Wrangell is named after Baron Ferdinand von Wrangell of the Russian American Company, who was charged with extending Russia’s fur trade into Southeast Alaska. To that end, he ordered a fort to be established in 1833, on Wrangell Island near the mouth of the Stikine River. The Stikine Tlingit Indians, who were scattered in villages nearby, moved closer to take advantage of fur trading opportunities. In 1839, the fort passed into the hands of the British Hudson’s Bay Company. With the purchase of Alaska in 1867, the need was urgent to enforce the United States’ presence in its recently acquired territory. An American fort was built, which the US Army occupied during a series of gold rushes, ending with the Klondike Rush in 1898. Wrangell began to grow beyond its boom-and-bust origins during the 20th century, becoming a thriving hub for lumber, fishing, and mining, as well as the newly minted tourist industry.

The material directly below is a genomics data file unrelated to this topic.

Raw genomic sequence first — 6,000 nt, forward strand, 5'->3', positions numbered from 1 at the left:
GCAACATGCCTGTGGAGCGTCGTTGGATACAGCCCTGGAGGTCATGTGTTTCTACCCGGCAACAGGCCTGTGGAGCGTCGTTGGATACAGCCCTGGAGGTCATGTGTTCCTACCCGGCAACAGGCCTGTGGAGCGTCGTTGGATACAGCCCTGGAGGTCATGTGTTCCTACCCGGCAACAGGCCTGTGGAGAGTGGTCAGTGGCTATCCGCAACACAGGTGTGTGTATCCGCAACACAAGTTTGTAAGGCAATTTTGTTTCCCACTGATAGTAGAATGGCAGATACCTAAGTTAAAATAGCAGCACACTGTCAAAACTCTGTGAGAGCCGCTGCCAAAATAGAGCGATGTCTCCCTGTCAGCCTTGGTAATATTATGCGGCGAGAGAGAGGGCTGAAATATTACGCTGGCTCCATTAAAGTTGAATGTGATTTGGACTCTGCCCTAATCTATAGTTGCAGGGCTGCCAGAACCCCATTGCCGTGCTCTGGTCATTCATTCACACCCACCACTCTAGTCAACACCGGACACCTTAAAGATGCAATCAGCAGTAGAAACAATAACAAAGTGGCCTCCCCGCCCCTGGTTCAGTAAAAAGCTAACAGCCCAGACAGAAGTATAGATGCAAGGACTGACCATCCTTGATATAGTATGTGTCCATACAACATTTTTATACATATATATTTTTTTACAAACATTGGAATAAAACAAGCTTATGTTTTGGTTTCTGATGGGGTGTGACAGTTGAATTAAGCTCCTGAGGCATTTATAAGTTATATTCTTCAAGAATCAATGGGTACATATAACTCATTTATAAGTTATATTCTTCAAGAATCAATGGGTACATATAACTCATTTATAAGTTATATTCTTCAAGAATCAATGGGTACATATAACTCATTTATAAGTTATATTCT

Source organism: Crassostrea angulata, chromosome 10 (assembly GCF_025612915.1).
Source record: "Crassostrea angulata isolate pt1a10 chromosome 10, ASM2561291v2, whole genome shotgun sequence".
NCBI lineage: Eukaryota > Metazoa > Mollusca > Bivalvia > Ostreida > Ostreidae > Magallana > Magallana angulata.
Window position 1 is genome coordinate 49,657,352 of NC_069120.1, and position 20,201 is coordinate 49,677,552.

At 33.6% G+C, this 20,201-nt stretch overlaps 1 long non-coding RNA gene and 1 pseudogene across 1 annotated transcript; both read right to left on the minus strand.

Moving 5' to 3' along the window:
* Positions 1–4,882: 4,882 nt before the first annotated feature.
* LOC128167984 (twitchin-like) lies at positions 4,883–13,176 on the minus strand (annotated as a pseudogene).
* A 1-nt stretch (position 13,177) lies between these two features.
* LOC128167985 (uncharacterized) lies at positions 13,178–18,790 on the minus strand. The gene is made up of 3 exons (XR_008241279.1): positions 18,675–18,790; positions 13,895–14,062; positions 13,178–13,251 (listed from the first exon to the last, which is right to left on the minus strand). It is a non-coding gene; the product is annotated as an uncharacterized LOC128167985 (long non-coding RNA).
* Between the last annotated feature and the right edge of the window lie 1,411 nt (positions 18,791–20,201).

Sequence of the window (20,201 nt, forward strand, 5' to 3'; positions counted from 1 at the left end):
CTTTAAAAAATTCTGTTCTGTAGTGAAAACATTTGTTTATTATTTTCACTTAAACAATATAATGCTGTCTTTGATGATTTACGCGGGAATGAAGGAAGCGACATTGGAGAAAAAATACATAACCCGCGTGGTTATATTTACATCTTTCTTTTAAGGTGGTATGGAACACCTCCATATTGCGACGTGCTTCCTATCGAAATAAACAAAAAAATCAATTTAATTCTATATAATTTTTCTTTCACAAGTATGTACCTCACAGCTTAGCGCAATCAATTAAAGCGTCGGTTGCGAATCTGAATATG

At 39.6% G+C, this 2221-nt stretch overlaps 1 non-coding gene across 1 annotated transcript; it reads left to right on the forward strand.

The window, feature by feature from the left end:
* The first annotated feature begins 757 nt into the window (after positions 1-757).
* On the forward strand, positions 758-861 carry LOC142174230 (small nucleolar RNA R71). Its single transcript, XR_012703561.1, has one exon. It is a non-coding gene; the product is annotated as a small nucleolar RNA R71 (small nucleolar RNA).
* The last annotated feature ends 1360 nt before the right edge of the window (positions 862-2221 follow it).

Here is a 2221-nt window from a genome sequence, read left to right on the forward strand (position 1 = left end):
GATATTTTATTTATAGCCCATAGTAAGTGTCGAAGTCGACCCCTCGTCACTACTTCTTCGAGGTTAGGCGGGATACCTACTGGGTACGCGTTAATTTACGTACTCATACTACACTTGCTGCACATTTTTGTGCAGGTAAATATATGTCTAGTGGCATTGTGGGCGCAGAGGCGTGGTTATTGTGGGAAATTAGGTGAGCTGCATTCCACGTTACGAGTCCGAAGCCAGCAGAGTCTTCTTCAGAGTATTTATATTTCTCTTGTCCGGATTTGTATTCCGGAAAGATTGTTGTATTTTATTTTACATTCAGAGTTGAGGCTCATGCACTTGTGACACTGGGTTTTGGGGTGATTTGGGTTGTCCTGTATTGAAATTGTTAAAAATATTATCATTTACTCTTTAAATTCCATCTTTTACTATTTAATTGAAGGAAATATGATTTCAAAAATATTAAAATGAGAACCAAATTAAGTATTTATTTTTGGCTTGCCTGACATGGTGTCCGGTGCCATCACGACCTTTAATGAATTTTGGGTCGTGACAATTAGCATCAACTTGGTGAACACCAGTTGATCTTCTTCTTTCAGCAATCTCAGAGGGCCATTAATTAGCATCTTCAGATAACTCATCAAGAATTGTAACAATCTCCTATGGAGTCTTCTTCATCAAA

About the Author
The Wrangell Museum and the personal collection of Mike and Carolyn Nore contribute a rich and varied selection of photographs documenting this robust Alaskan town ruled by four flags. Bonnie Demerjian is a longtime Alaskan and the author of two books on Southeast Alaska: Roll On! Discovering the Wild Stikine River and Anan: Stream of Living Water.